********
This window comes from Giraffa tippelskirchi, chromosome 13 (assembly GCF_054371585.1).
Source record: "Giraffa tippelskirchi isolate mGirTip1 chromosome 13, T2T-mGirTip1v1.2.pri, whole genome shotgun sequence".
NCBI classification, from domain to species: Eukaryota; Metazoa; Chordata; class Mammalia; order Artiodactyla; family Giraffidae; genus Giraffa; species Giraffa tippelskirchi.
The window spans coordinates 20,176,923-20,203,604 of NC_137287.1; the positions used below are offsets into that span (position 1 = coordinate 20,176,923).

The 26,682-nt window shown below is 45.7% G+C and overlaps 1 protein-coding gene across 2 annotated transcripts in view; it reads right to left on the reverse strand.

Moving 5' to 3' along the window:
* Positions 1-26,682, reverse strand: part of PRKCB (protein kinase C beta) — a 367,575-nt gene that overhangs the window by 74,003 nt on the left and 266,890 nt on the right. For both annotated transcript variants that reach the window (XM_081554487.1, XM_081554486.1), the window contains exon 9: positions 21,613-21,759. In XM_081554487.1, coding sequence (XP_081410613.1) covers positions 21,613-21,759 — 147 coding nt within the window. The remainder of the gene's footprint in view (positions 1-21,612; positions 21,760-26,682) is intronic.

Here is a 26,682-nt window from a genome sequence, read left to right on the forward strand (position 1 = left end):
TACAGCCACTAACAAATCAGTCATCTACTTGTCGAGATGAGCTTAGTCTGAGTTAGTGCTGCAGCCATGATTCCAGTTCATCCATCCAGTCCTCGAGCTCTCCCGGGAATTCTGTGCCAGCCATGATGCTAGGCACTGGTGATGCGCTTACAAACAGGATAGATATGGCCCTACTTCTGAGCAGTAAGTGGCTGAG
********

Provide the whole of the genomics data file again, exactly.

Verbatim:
This window comes from Giraffa tippelskirchi, chromosome 13 (assembly GCF_054371585.1).
Source record: "Giraffa tippelskirchi isolate mGirTip1 chromosome 13, T2T-mGirTip1v1.2.pri, whole genome shotgun sequence".
NCBI classification, from domain to species: Eukaryota; Metazoa; Chordata; class Mammalia; order Artiodactyla; family Giraffidae; genus Giraffa; species Giraffa tippelskirchi.
The window spans coordinates 20,176,923-20,203,604 of NC_137287.1; the positions used below are offsets into that span (position 1 = coordinate 20,176,923).

The 26,682-nt window shown below is 45.7% G+C and overlaps 1 protein-coding gene across 2 annotated transcripts in view; it reads right to left on the reverse strand.

Moving 5' to 3' along the window:
* Positions 1-26,682, reverse strand: part of PRKCB (protein kinase C beta) — a 367,575-nt gene that overhangs the window by 74,003 nt on the left and 266,890 nt on the right. For both annotated transcript variants that reach the window (XM_081554487.1, XM_081554486.1), the window contains exon 9: positions 21,613-21,759. In XM_081554487.1, coding sequence (XP_081410613.1) covers positions 21,613-21,759 — 147 coding nt within the window. The remainder of the gene's footprint in view (positions 1-21,612; positions 21,760-26,682) is intronic.

Here is a 26,682-nt window from a genome sequence, read left to right on the forward strand (position 1 = left end):
TACAGCCACTAACAAATCAGTCATCTACTTGTCGAGATGAGCTTAGTCTGAGTTAGTGCTGCAGCCATGATTCCAGTTCATCCATCCAGTCCTCGAGCTCTCCCGGGAATTCTGTGCCAGCCATGATGCTAGGCACTGGTGATGCGCTTACAAACAGGATAGATATGGCCCTACTTCTGAGCAGTAAGTGGCTGAG